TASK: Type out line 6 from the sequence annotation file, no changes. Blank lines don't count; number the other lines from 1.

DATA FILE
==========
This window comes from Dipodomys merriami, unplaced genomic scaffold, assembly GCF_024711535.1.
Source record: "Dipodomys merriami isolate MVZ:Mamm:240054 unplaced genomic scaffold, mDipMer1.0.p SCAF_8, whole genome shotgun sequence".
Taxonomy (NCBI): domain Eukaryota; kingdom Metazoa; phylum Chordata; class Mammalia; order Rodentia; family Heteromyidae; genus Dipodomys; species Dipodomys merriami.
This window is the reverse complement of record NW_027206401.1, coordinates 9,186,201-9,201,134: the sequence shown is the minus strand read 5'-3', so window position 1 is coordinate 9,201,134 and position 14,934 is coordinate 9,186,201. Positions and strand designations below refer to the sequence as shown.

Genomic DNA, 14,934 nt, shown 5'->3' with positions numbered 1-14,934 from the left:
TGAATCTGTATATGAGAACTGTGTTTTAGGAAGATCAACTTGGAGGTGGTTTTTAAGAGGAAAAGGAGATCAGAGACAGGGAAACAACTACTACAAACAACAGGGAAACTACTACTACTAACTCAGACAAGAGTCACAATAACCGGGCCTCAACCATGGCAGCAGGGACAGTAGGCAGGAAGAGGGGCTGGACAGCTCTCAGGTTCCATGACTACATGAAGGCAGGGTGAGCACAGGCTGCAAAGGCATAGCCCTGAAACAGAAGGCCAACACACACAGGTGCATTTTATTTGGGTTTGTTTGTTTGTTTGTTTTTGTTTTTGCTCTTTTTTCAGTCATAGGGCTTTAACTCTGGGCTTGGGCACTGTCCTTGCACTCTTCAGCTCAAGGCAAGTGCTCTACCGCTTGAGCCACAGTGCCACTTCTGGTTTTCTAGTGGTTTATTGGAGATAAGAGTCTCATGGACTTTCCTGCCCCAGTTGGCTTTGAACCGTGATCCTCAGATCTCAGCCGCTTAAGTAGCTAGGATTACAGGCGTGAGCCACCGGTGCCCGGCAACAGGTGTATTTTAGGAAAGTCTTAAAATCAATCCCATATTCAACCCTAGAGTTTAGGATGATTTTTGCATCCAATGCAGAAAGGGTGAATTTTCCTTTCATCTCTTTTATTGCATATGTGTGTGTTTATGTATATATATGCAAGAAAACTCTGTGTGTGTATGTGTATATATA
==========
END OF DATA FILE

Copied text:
TGAATCTGTATATGAGAACTGTGTTTTAGGAAGATCAACTTGGAGGTGGTTTTTAAGAGGAAAAGGAGATCAGAGACAGGGAAACAACTACTACAAACAACAGGGAAACTACTACTACTAACTCAGACAAGAGTCACAATAACCGGGCCTCAACCATGGCAGCAGGGACAGTAGGCAGGAAGAGGGGCTGGACAGCTCTCAGGTTCCATGACTACATGAAGGCAGGGTGAGCACAGGCTGCAAAGGCATAGCCCTGAAACAGAAGGCCAACACACACAGGTGCATTTTATTTGGGTTTGTTTGTTTGTTTGTTTTTGTTTTTGCTCTTTTTTCAGTCATAGGGCTTTAACTCTGGGCTTGGGCACTGTCCTTGCACTCTTCAGCTCAAGGCAAGTGCTCTACCGCTTGAGCCACAGTGCCACTTCTGGTTTTCTAGTGGTTTATTGGAGATAAGAGTCTCATGGACTTTCCTGCCCCAGTTGGCTTTGAACCGTGATCCTCAGATCTCAGCCGCTTAAGTAGCTAGGATTACAGGCGTGAGCCACCGGTGCCCGGCAACAGGTGTATTTTAGGAAAGTCTTAAAATCAATCCCATATTCAACCCTAGAGTTTAGGATGATTTTTGCATCCAATGCAGAAAGGGTGAATTTTCCTTTCATCTCTTTTATTGCATATGTGTGTGTTTATGTATATATATGCAAGAAAACTCTGTGTGTGTATGTGTATATATA